Guyana was called British Guiana before it became independent in 1966. The region was home to Carib and Arawak groups before the arrival of the Dutch, who established the first colony there in 1616. By 1831, the British had taken control and declared the colony British Guiana. African slaves were the main source of plantation labor until slavery was abolished in 1834. At that point, indentured servants from many countries were targeted for labor; most were East Indians from South Asia. There were also thousands of servants from China and other countries.
The ethnic background of Guyana’s population, which is less than one million, is a mix of African (36 percent), East Indian (50 percent), and Amerindian (7 percent). The remainder are mixed and European. The religious background of the East Indians includes both Hindus and Muslims. About 50 percent of the population has converted to Christianity. Ethnic divisions create difficulties in organizing politics and social activities. For example, one political concern is that minority groups with greater economic advantages will dominate the political arena without regard to the wishes of other ethnic groups.
Most of Guyana’s people live in the coastal regions. The almost impenetrable interior has large uninhabited areas with dense tropical forests. To protect its unique biodiversity, large areas have been placed in conservation areas and national parks. More than one million acres have been placed in the Konashen Community-Owned Conservation Area (COCA) to help preserve the natural environment and provide a sustainable economic relationship with local Waiwai people. In a similar effort, the government created the Kaieteur National Park, which features the spectacular Kaieteur Falls, which is about five times higher than Niagara Falls in North America. For its size, the falls has an enormous amount of water volume flowing over its crest. Other areas of the Guyana are also being considered for preservation.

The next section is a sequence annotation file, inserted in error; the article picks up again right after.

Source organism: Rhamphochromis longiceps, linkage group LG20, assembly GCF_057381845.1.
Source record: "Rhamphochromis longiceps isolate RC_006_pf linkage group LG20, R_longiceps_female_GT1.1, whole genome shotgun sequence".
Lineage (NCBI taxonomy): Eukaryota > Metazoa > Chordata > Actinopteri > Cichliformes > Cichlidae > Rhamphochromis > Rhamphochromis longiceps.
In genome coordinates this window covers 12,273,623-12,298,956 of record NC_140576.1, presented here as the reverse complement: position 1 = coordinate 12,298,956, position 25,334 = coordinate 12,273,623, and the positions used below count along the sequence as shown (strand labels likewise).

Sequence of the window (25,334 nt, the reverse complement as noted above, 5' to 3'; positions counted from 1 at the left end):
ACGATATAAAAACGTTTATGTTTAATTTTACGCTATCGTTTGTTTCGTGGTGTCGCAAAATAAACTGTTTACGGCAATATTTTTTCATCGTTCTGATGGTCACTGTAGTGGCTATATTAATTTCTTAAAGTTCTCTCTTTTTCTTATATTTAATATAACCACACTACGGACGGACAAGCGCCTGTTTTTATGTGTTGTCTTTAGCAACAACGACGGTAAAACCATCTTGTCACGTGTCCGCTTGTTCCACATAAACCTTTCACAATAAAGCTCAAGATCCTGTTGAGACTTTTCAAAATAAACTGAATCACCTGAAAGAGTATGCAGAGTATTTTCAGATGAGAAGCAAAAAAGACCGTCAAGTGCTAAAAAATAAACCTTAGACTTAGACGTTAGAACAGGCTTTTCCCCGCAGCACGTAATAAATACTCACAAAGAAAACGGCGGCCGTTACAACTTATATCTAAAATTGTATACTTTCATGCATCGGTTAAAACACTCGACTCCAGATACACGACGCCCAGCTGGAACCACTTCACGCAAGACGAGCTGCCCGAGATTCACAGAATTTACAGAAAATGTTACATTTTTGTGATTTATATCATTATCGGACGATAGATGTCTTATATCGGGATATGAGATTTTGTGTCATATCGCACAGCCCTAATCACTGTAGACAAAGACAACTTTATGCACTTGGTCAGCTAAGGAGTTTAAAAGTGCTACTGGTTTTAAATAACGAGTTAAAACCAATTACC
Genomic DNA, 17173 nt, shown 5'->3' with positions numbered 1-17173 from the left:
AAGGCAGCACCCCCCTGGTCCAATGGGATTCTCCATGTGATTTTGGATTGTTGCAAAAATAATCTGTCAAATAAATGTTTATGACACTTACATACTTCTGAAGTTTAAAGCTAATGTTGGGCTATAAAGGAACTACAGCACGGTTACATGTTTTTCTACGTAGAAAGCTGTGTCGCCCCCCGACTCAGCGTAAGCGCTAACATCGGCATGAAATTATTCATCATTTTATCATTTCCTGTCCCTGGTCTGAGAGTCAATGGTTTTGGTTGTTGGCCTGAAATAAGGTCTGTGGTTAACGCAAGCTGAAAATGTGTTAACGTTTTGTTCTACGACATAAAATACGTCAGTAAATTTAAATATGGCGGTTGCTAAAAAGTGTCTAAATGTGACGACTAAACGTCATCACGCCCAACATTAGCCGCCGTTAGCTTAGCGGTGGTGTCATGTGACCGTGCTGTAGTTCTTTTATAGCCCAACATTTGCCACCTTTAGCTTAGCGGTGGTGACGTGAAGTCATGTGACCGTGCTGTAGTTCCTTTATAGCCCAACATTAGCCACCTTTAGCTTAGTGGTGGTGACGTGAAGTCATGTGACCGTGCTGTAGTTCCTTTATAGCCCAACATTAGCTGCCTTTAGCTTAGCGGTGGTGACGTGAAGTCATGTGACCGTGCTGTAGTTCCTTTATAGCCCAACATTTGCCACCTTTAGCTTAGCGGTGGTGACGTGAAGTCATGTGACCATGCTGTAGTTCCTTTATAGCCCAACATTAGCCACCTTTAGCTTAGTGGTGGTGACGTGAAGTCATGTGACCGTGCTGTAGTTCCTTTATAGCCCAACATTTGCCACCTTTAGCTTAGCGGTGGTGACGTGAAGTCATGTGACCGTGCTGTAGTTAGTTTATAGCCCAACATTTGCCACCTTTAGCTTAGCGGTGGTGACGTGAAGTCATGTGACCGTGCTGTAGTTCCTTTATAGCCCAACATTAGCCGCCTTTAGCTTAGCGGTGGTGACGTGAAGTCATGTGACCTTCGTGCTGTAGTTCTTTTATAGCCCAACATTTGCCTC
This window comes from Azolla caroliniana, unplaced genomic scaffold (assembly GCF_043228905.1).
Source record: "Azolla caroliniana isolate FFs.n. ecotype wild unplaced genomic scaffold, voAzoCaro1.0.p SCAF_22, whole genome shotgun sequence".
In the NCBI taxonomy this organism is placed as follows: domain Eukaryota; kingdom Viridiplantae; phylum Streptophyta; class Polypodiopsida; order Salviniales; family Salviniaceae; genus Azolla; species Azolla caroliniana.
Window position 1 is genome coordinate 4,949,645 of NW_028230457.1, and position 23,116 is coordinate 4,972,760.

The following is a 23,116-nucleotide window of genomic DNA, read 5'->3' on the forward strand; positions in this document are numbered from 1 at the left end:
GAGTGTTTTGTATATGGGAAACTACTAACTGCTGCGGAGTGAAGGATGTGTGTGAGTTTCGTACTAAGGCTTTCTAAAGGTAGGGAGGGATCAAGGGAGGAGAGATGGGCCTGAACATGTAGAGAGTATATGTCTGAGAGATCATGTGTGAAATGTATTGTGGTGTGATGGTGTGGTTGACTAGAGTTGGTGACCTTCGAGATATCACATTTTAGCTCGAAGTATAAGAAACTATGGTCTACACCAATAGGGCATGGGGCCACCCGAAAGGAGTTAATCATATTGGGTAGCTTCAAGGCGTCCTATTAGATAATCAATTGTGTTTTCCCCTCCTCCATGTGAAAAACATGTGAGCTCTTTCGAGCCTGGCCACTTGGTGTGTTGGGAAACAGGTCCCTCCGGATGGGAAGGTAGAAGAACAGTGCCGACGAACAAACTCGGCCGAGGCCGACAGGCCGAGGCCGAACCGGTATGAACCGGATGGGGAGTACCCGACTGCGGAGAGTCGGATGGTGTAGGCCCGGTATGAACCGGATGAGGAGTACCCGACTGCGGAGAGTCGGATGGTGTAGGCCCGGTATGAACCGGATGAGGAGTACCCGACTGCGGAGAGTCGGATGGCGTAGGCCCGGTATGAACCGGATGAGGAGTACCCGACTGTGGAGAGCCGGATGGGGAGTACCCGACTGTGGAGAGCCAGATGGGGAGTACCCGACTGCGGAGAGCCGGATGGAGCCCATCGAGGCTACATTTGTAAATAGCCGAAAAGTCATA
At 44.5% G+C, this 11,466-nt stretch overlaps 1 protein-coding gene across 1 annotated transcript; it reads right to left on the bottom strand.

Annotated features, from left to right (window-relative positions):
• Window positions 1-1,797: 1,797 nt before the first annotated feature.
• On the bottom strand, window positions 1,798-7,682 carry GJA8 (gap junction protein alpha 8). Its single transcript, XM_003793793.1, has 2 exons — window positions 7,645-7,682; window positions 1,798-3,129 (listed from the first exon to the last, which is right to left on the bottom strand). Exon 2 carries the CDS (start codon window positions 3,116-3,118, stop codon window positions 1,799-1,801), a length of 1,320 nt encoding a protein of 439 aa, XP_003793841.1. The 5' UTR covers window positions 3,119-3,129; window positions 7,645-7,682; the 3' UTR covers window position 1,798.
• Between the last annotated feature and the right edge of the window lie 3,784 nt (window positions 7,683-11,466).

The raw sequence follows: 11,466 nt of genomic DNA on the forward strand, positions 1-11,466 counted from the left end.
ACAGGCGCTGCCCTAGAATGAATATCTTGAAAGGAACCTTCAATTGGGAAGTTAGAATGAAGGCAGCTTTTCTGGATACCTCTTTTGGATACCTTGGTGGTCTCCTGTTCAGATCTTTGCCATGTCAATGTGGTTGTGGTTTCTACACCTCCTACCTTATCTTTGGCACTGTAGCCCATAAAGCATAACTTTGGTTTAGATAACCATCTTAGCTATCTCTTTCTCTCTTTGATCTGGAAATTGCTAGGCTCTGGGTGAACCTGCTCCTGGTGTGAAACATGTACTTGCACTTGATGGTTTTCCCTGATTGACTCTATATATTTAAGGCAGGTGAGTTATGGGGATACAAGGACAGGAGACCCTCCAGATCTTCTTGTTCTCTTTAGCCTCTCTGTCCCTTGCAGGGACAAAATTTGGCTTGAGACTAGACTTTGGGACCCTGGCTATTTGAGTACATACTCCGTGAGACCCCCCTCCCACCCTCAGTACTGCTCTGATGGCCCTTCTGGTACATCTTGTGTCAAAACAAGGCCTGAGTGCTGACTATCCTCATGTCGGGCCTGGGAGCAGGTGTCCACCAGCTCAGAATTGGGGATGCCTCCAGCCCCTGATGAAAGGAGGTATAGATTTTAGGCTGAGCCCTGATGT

Guyana’s economy is based on agricultural activities and the export of extracted natural resources. Sugarcane is a main cash crop, and timber sales are increasing. Fishing is common in the coastal areas. Bauxite mining has been the main mining activity, and mining of gold and other minerals has only advanced in recent years. Guyana’s economy is similar to that of many islands of the Caribbean, a relationship exemplified by its membership in CARICOM (the Caribbean Community). CARICOM’s headquarters is located in Georgetown, the capital of Guyana.
Suriname’s colonial name was Dutch Guiana. The name was changed when independence was granted in 1975. The cultural background of the colony is as diverse as its history. Dutch Guiana was divided between British and Dutch colonists. Slavery and plantation agriculture were introduced in the colonial period, and the harsh conditions of slavery caused many slaves to escape the plantations and live in the forests. These runaway slaves, called Maroons, eventually organized into viable independent groups. Peace treaties were finally made with the Maroons to grant them legitimate rights. After slavery was abolished, indentured servants from South Asia and the Dutch East Indies (Indonesia) were conscripted into the colony’s labor base.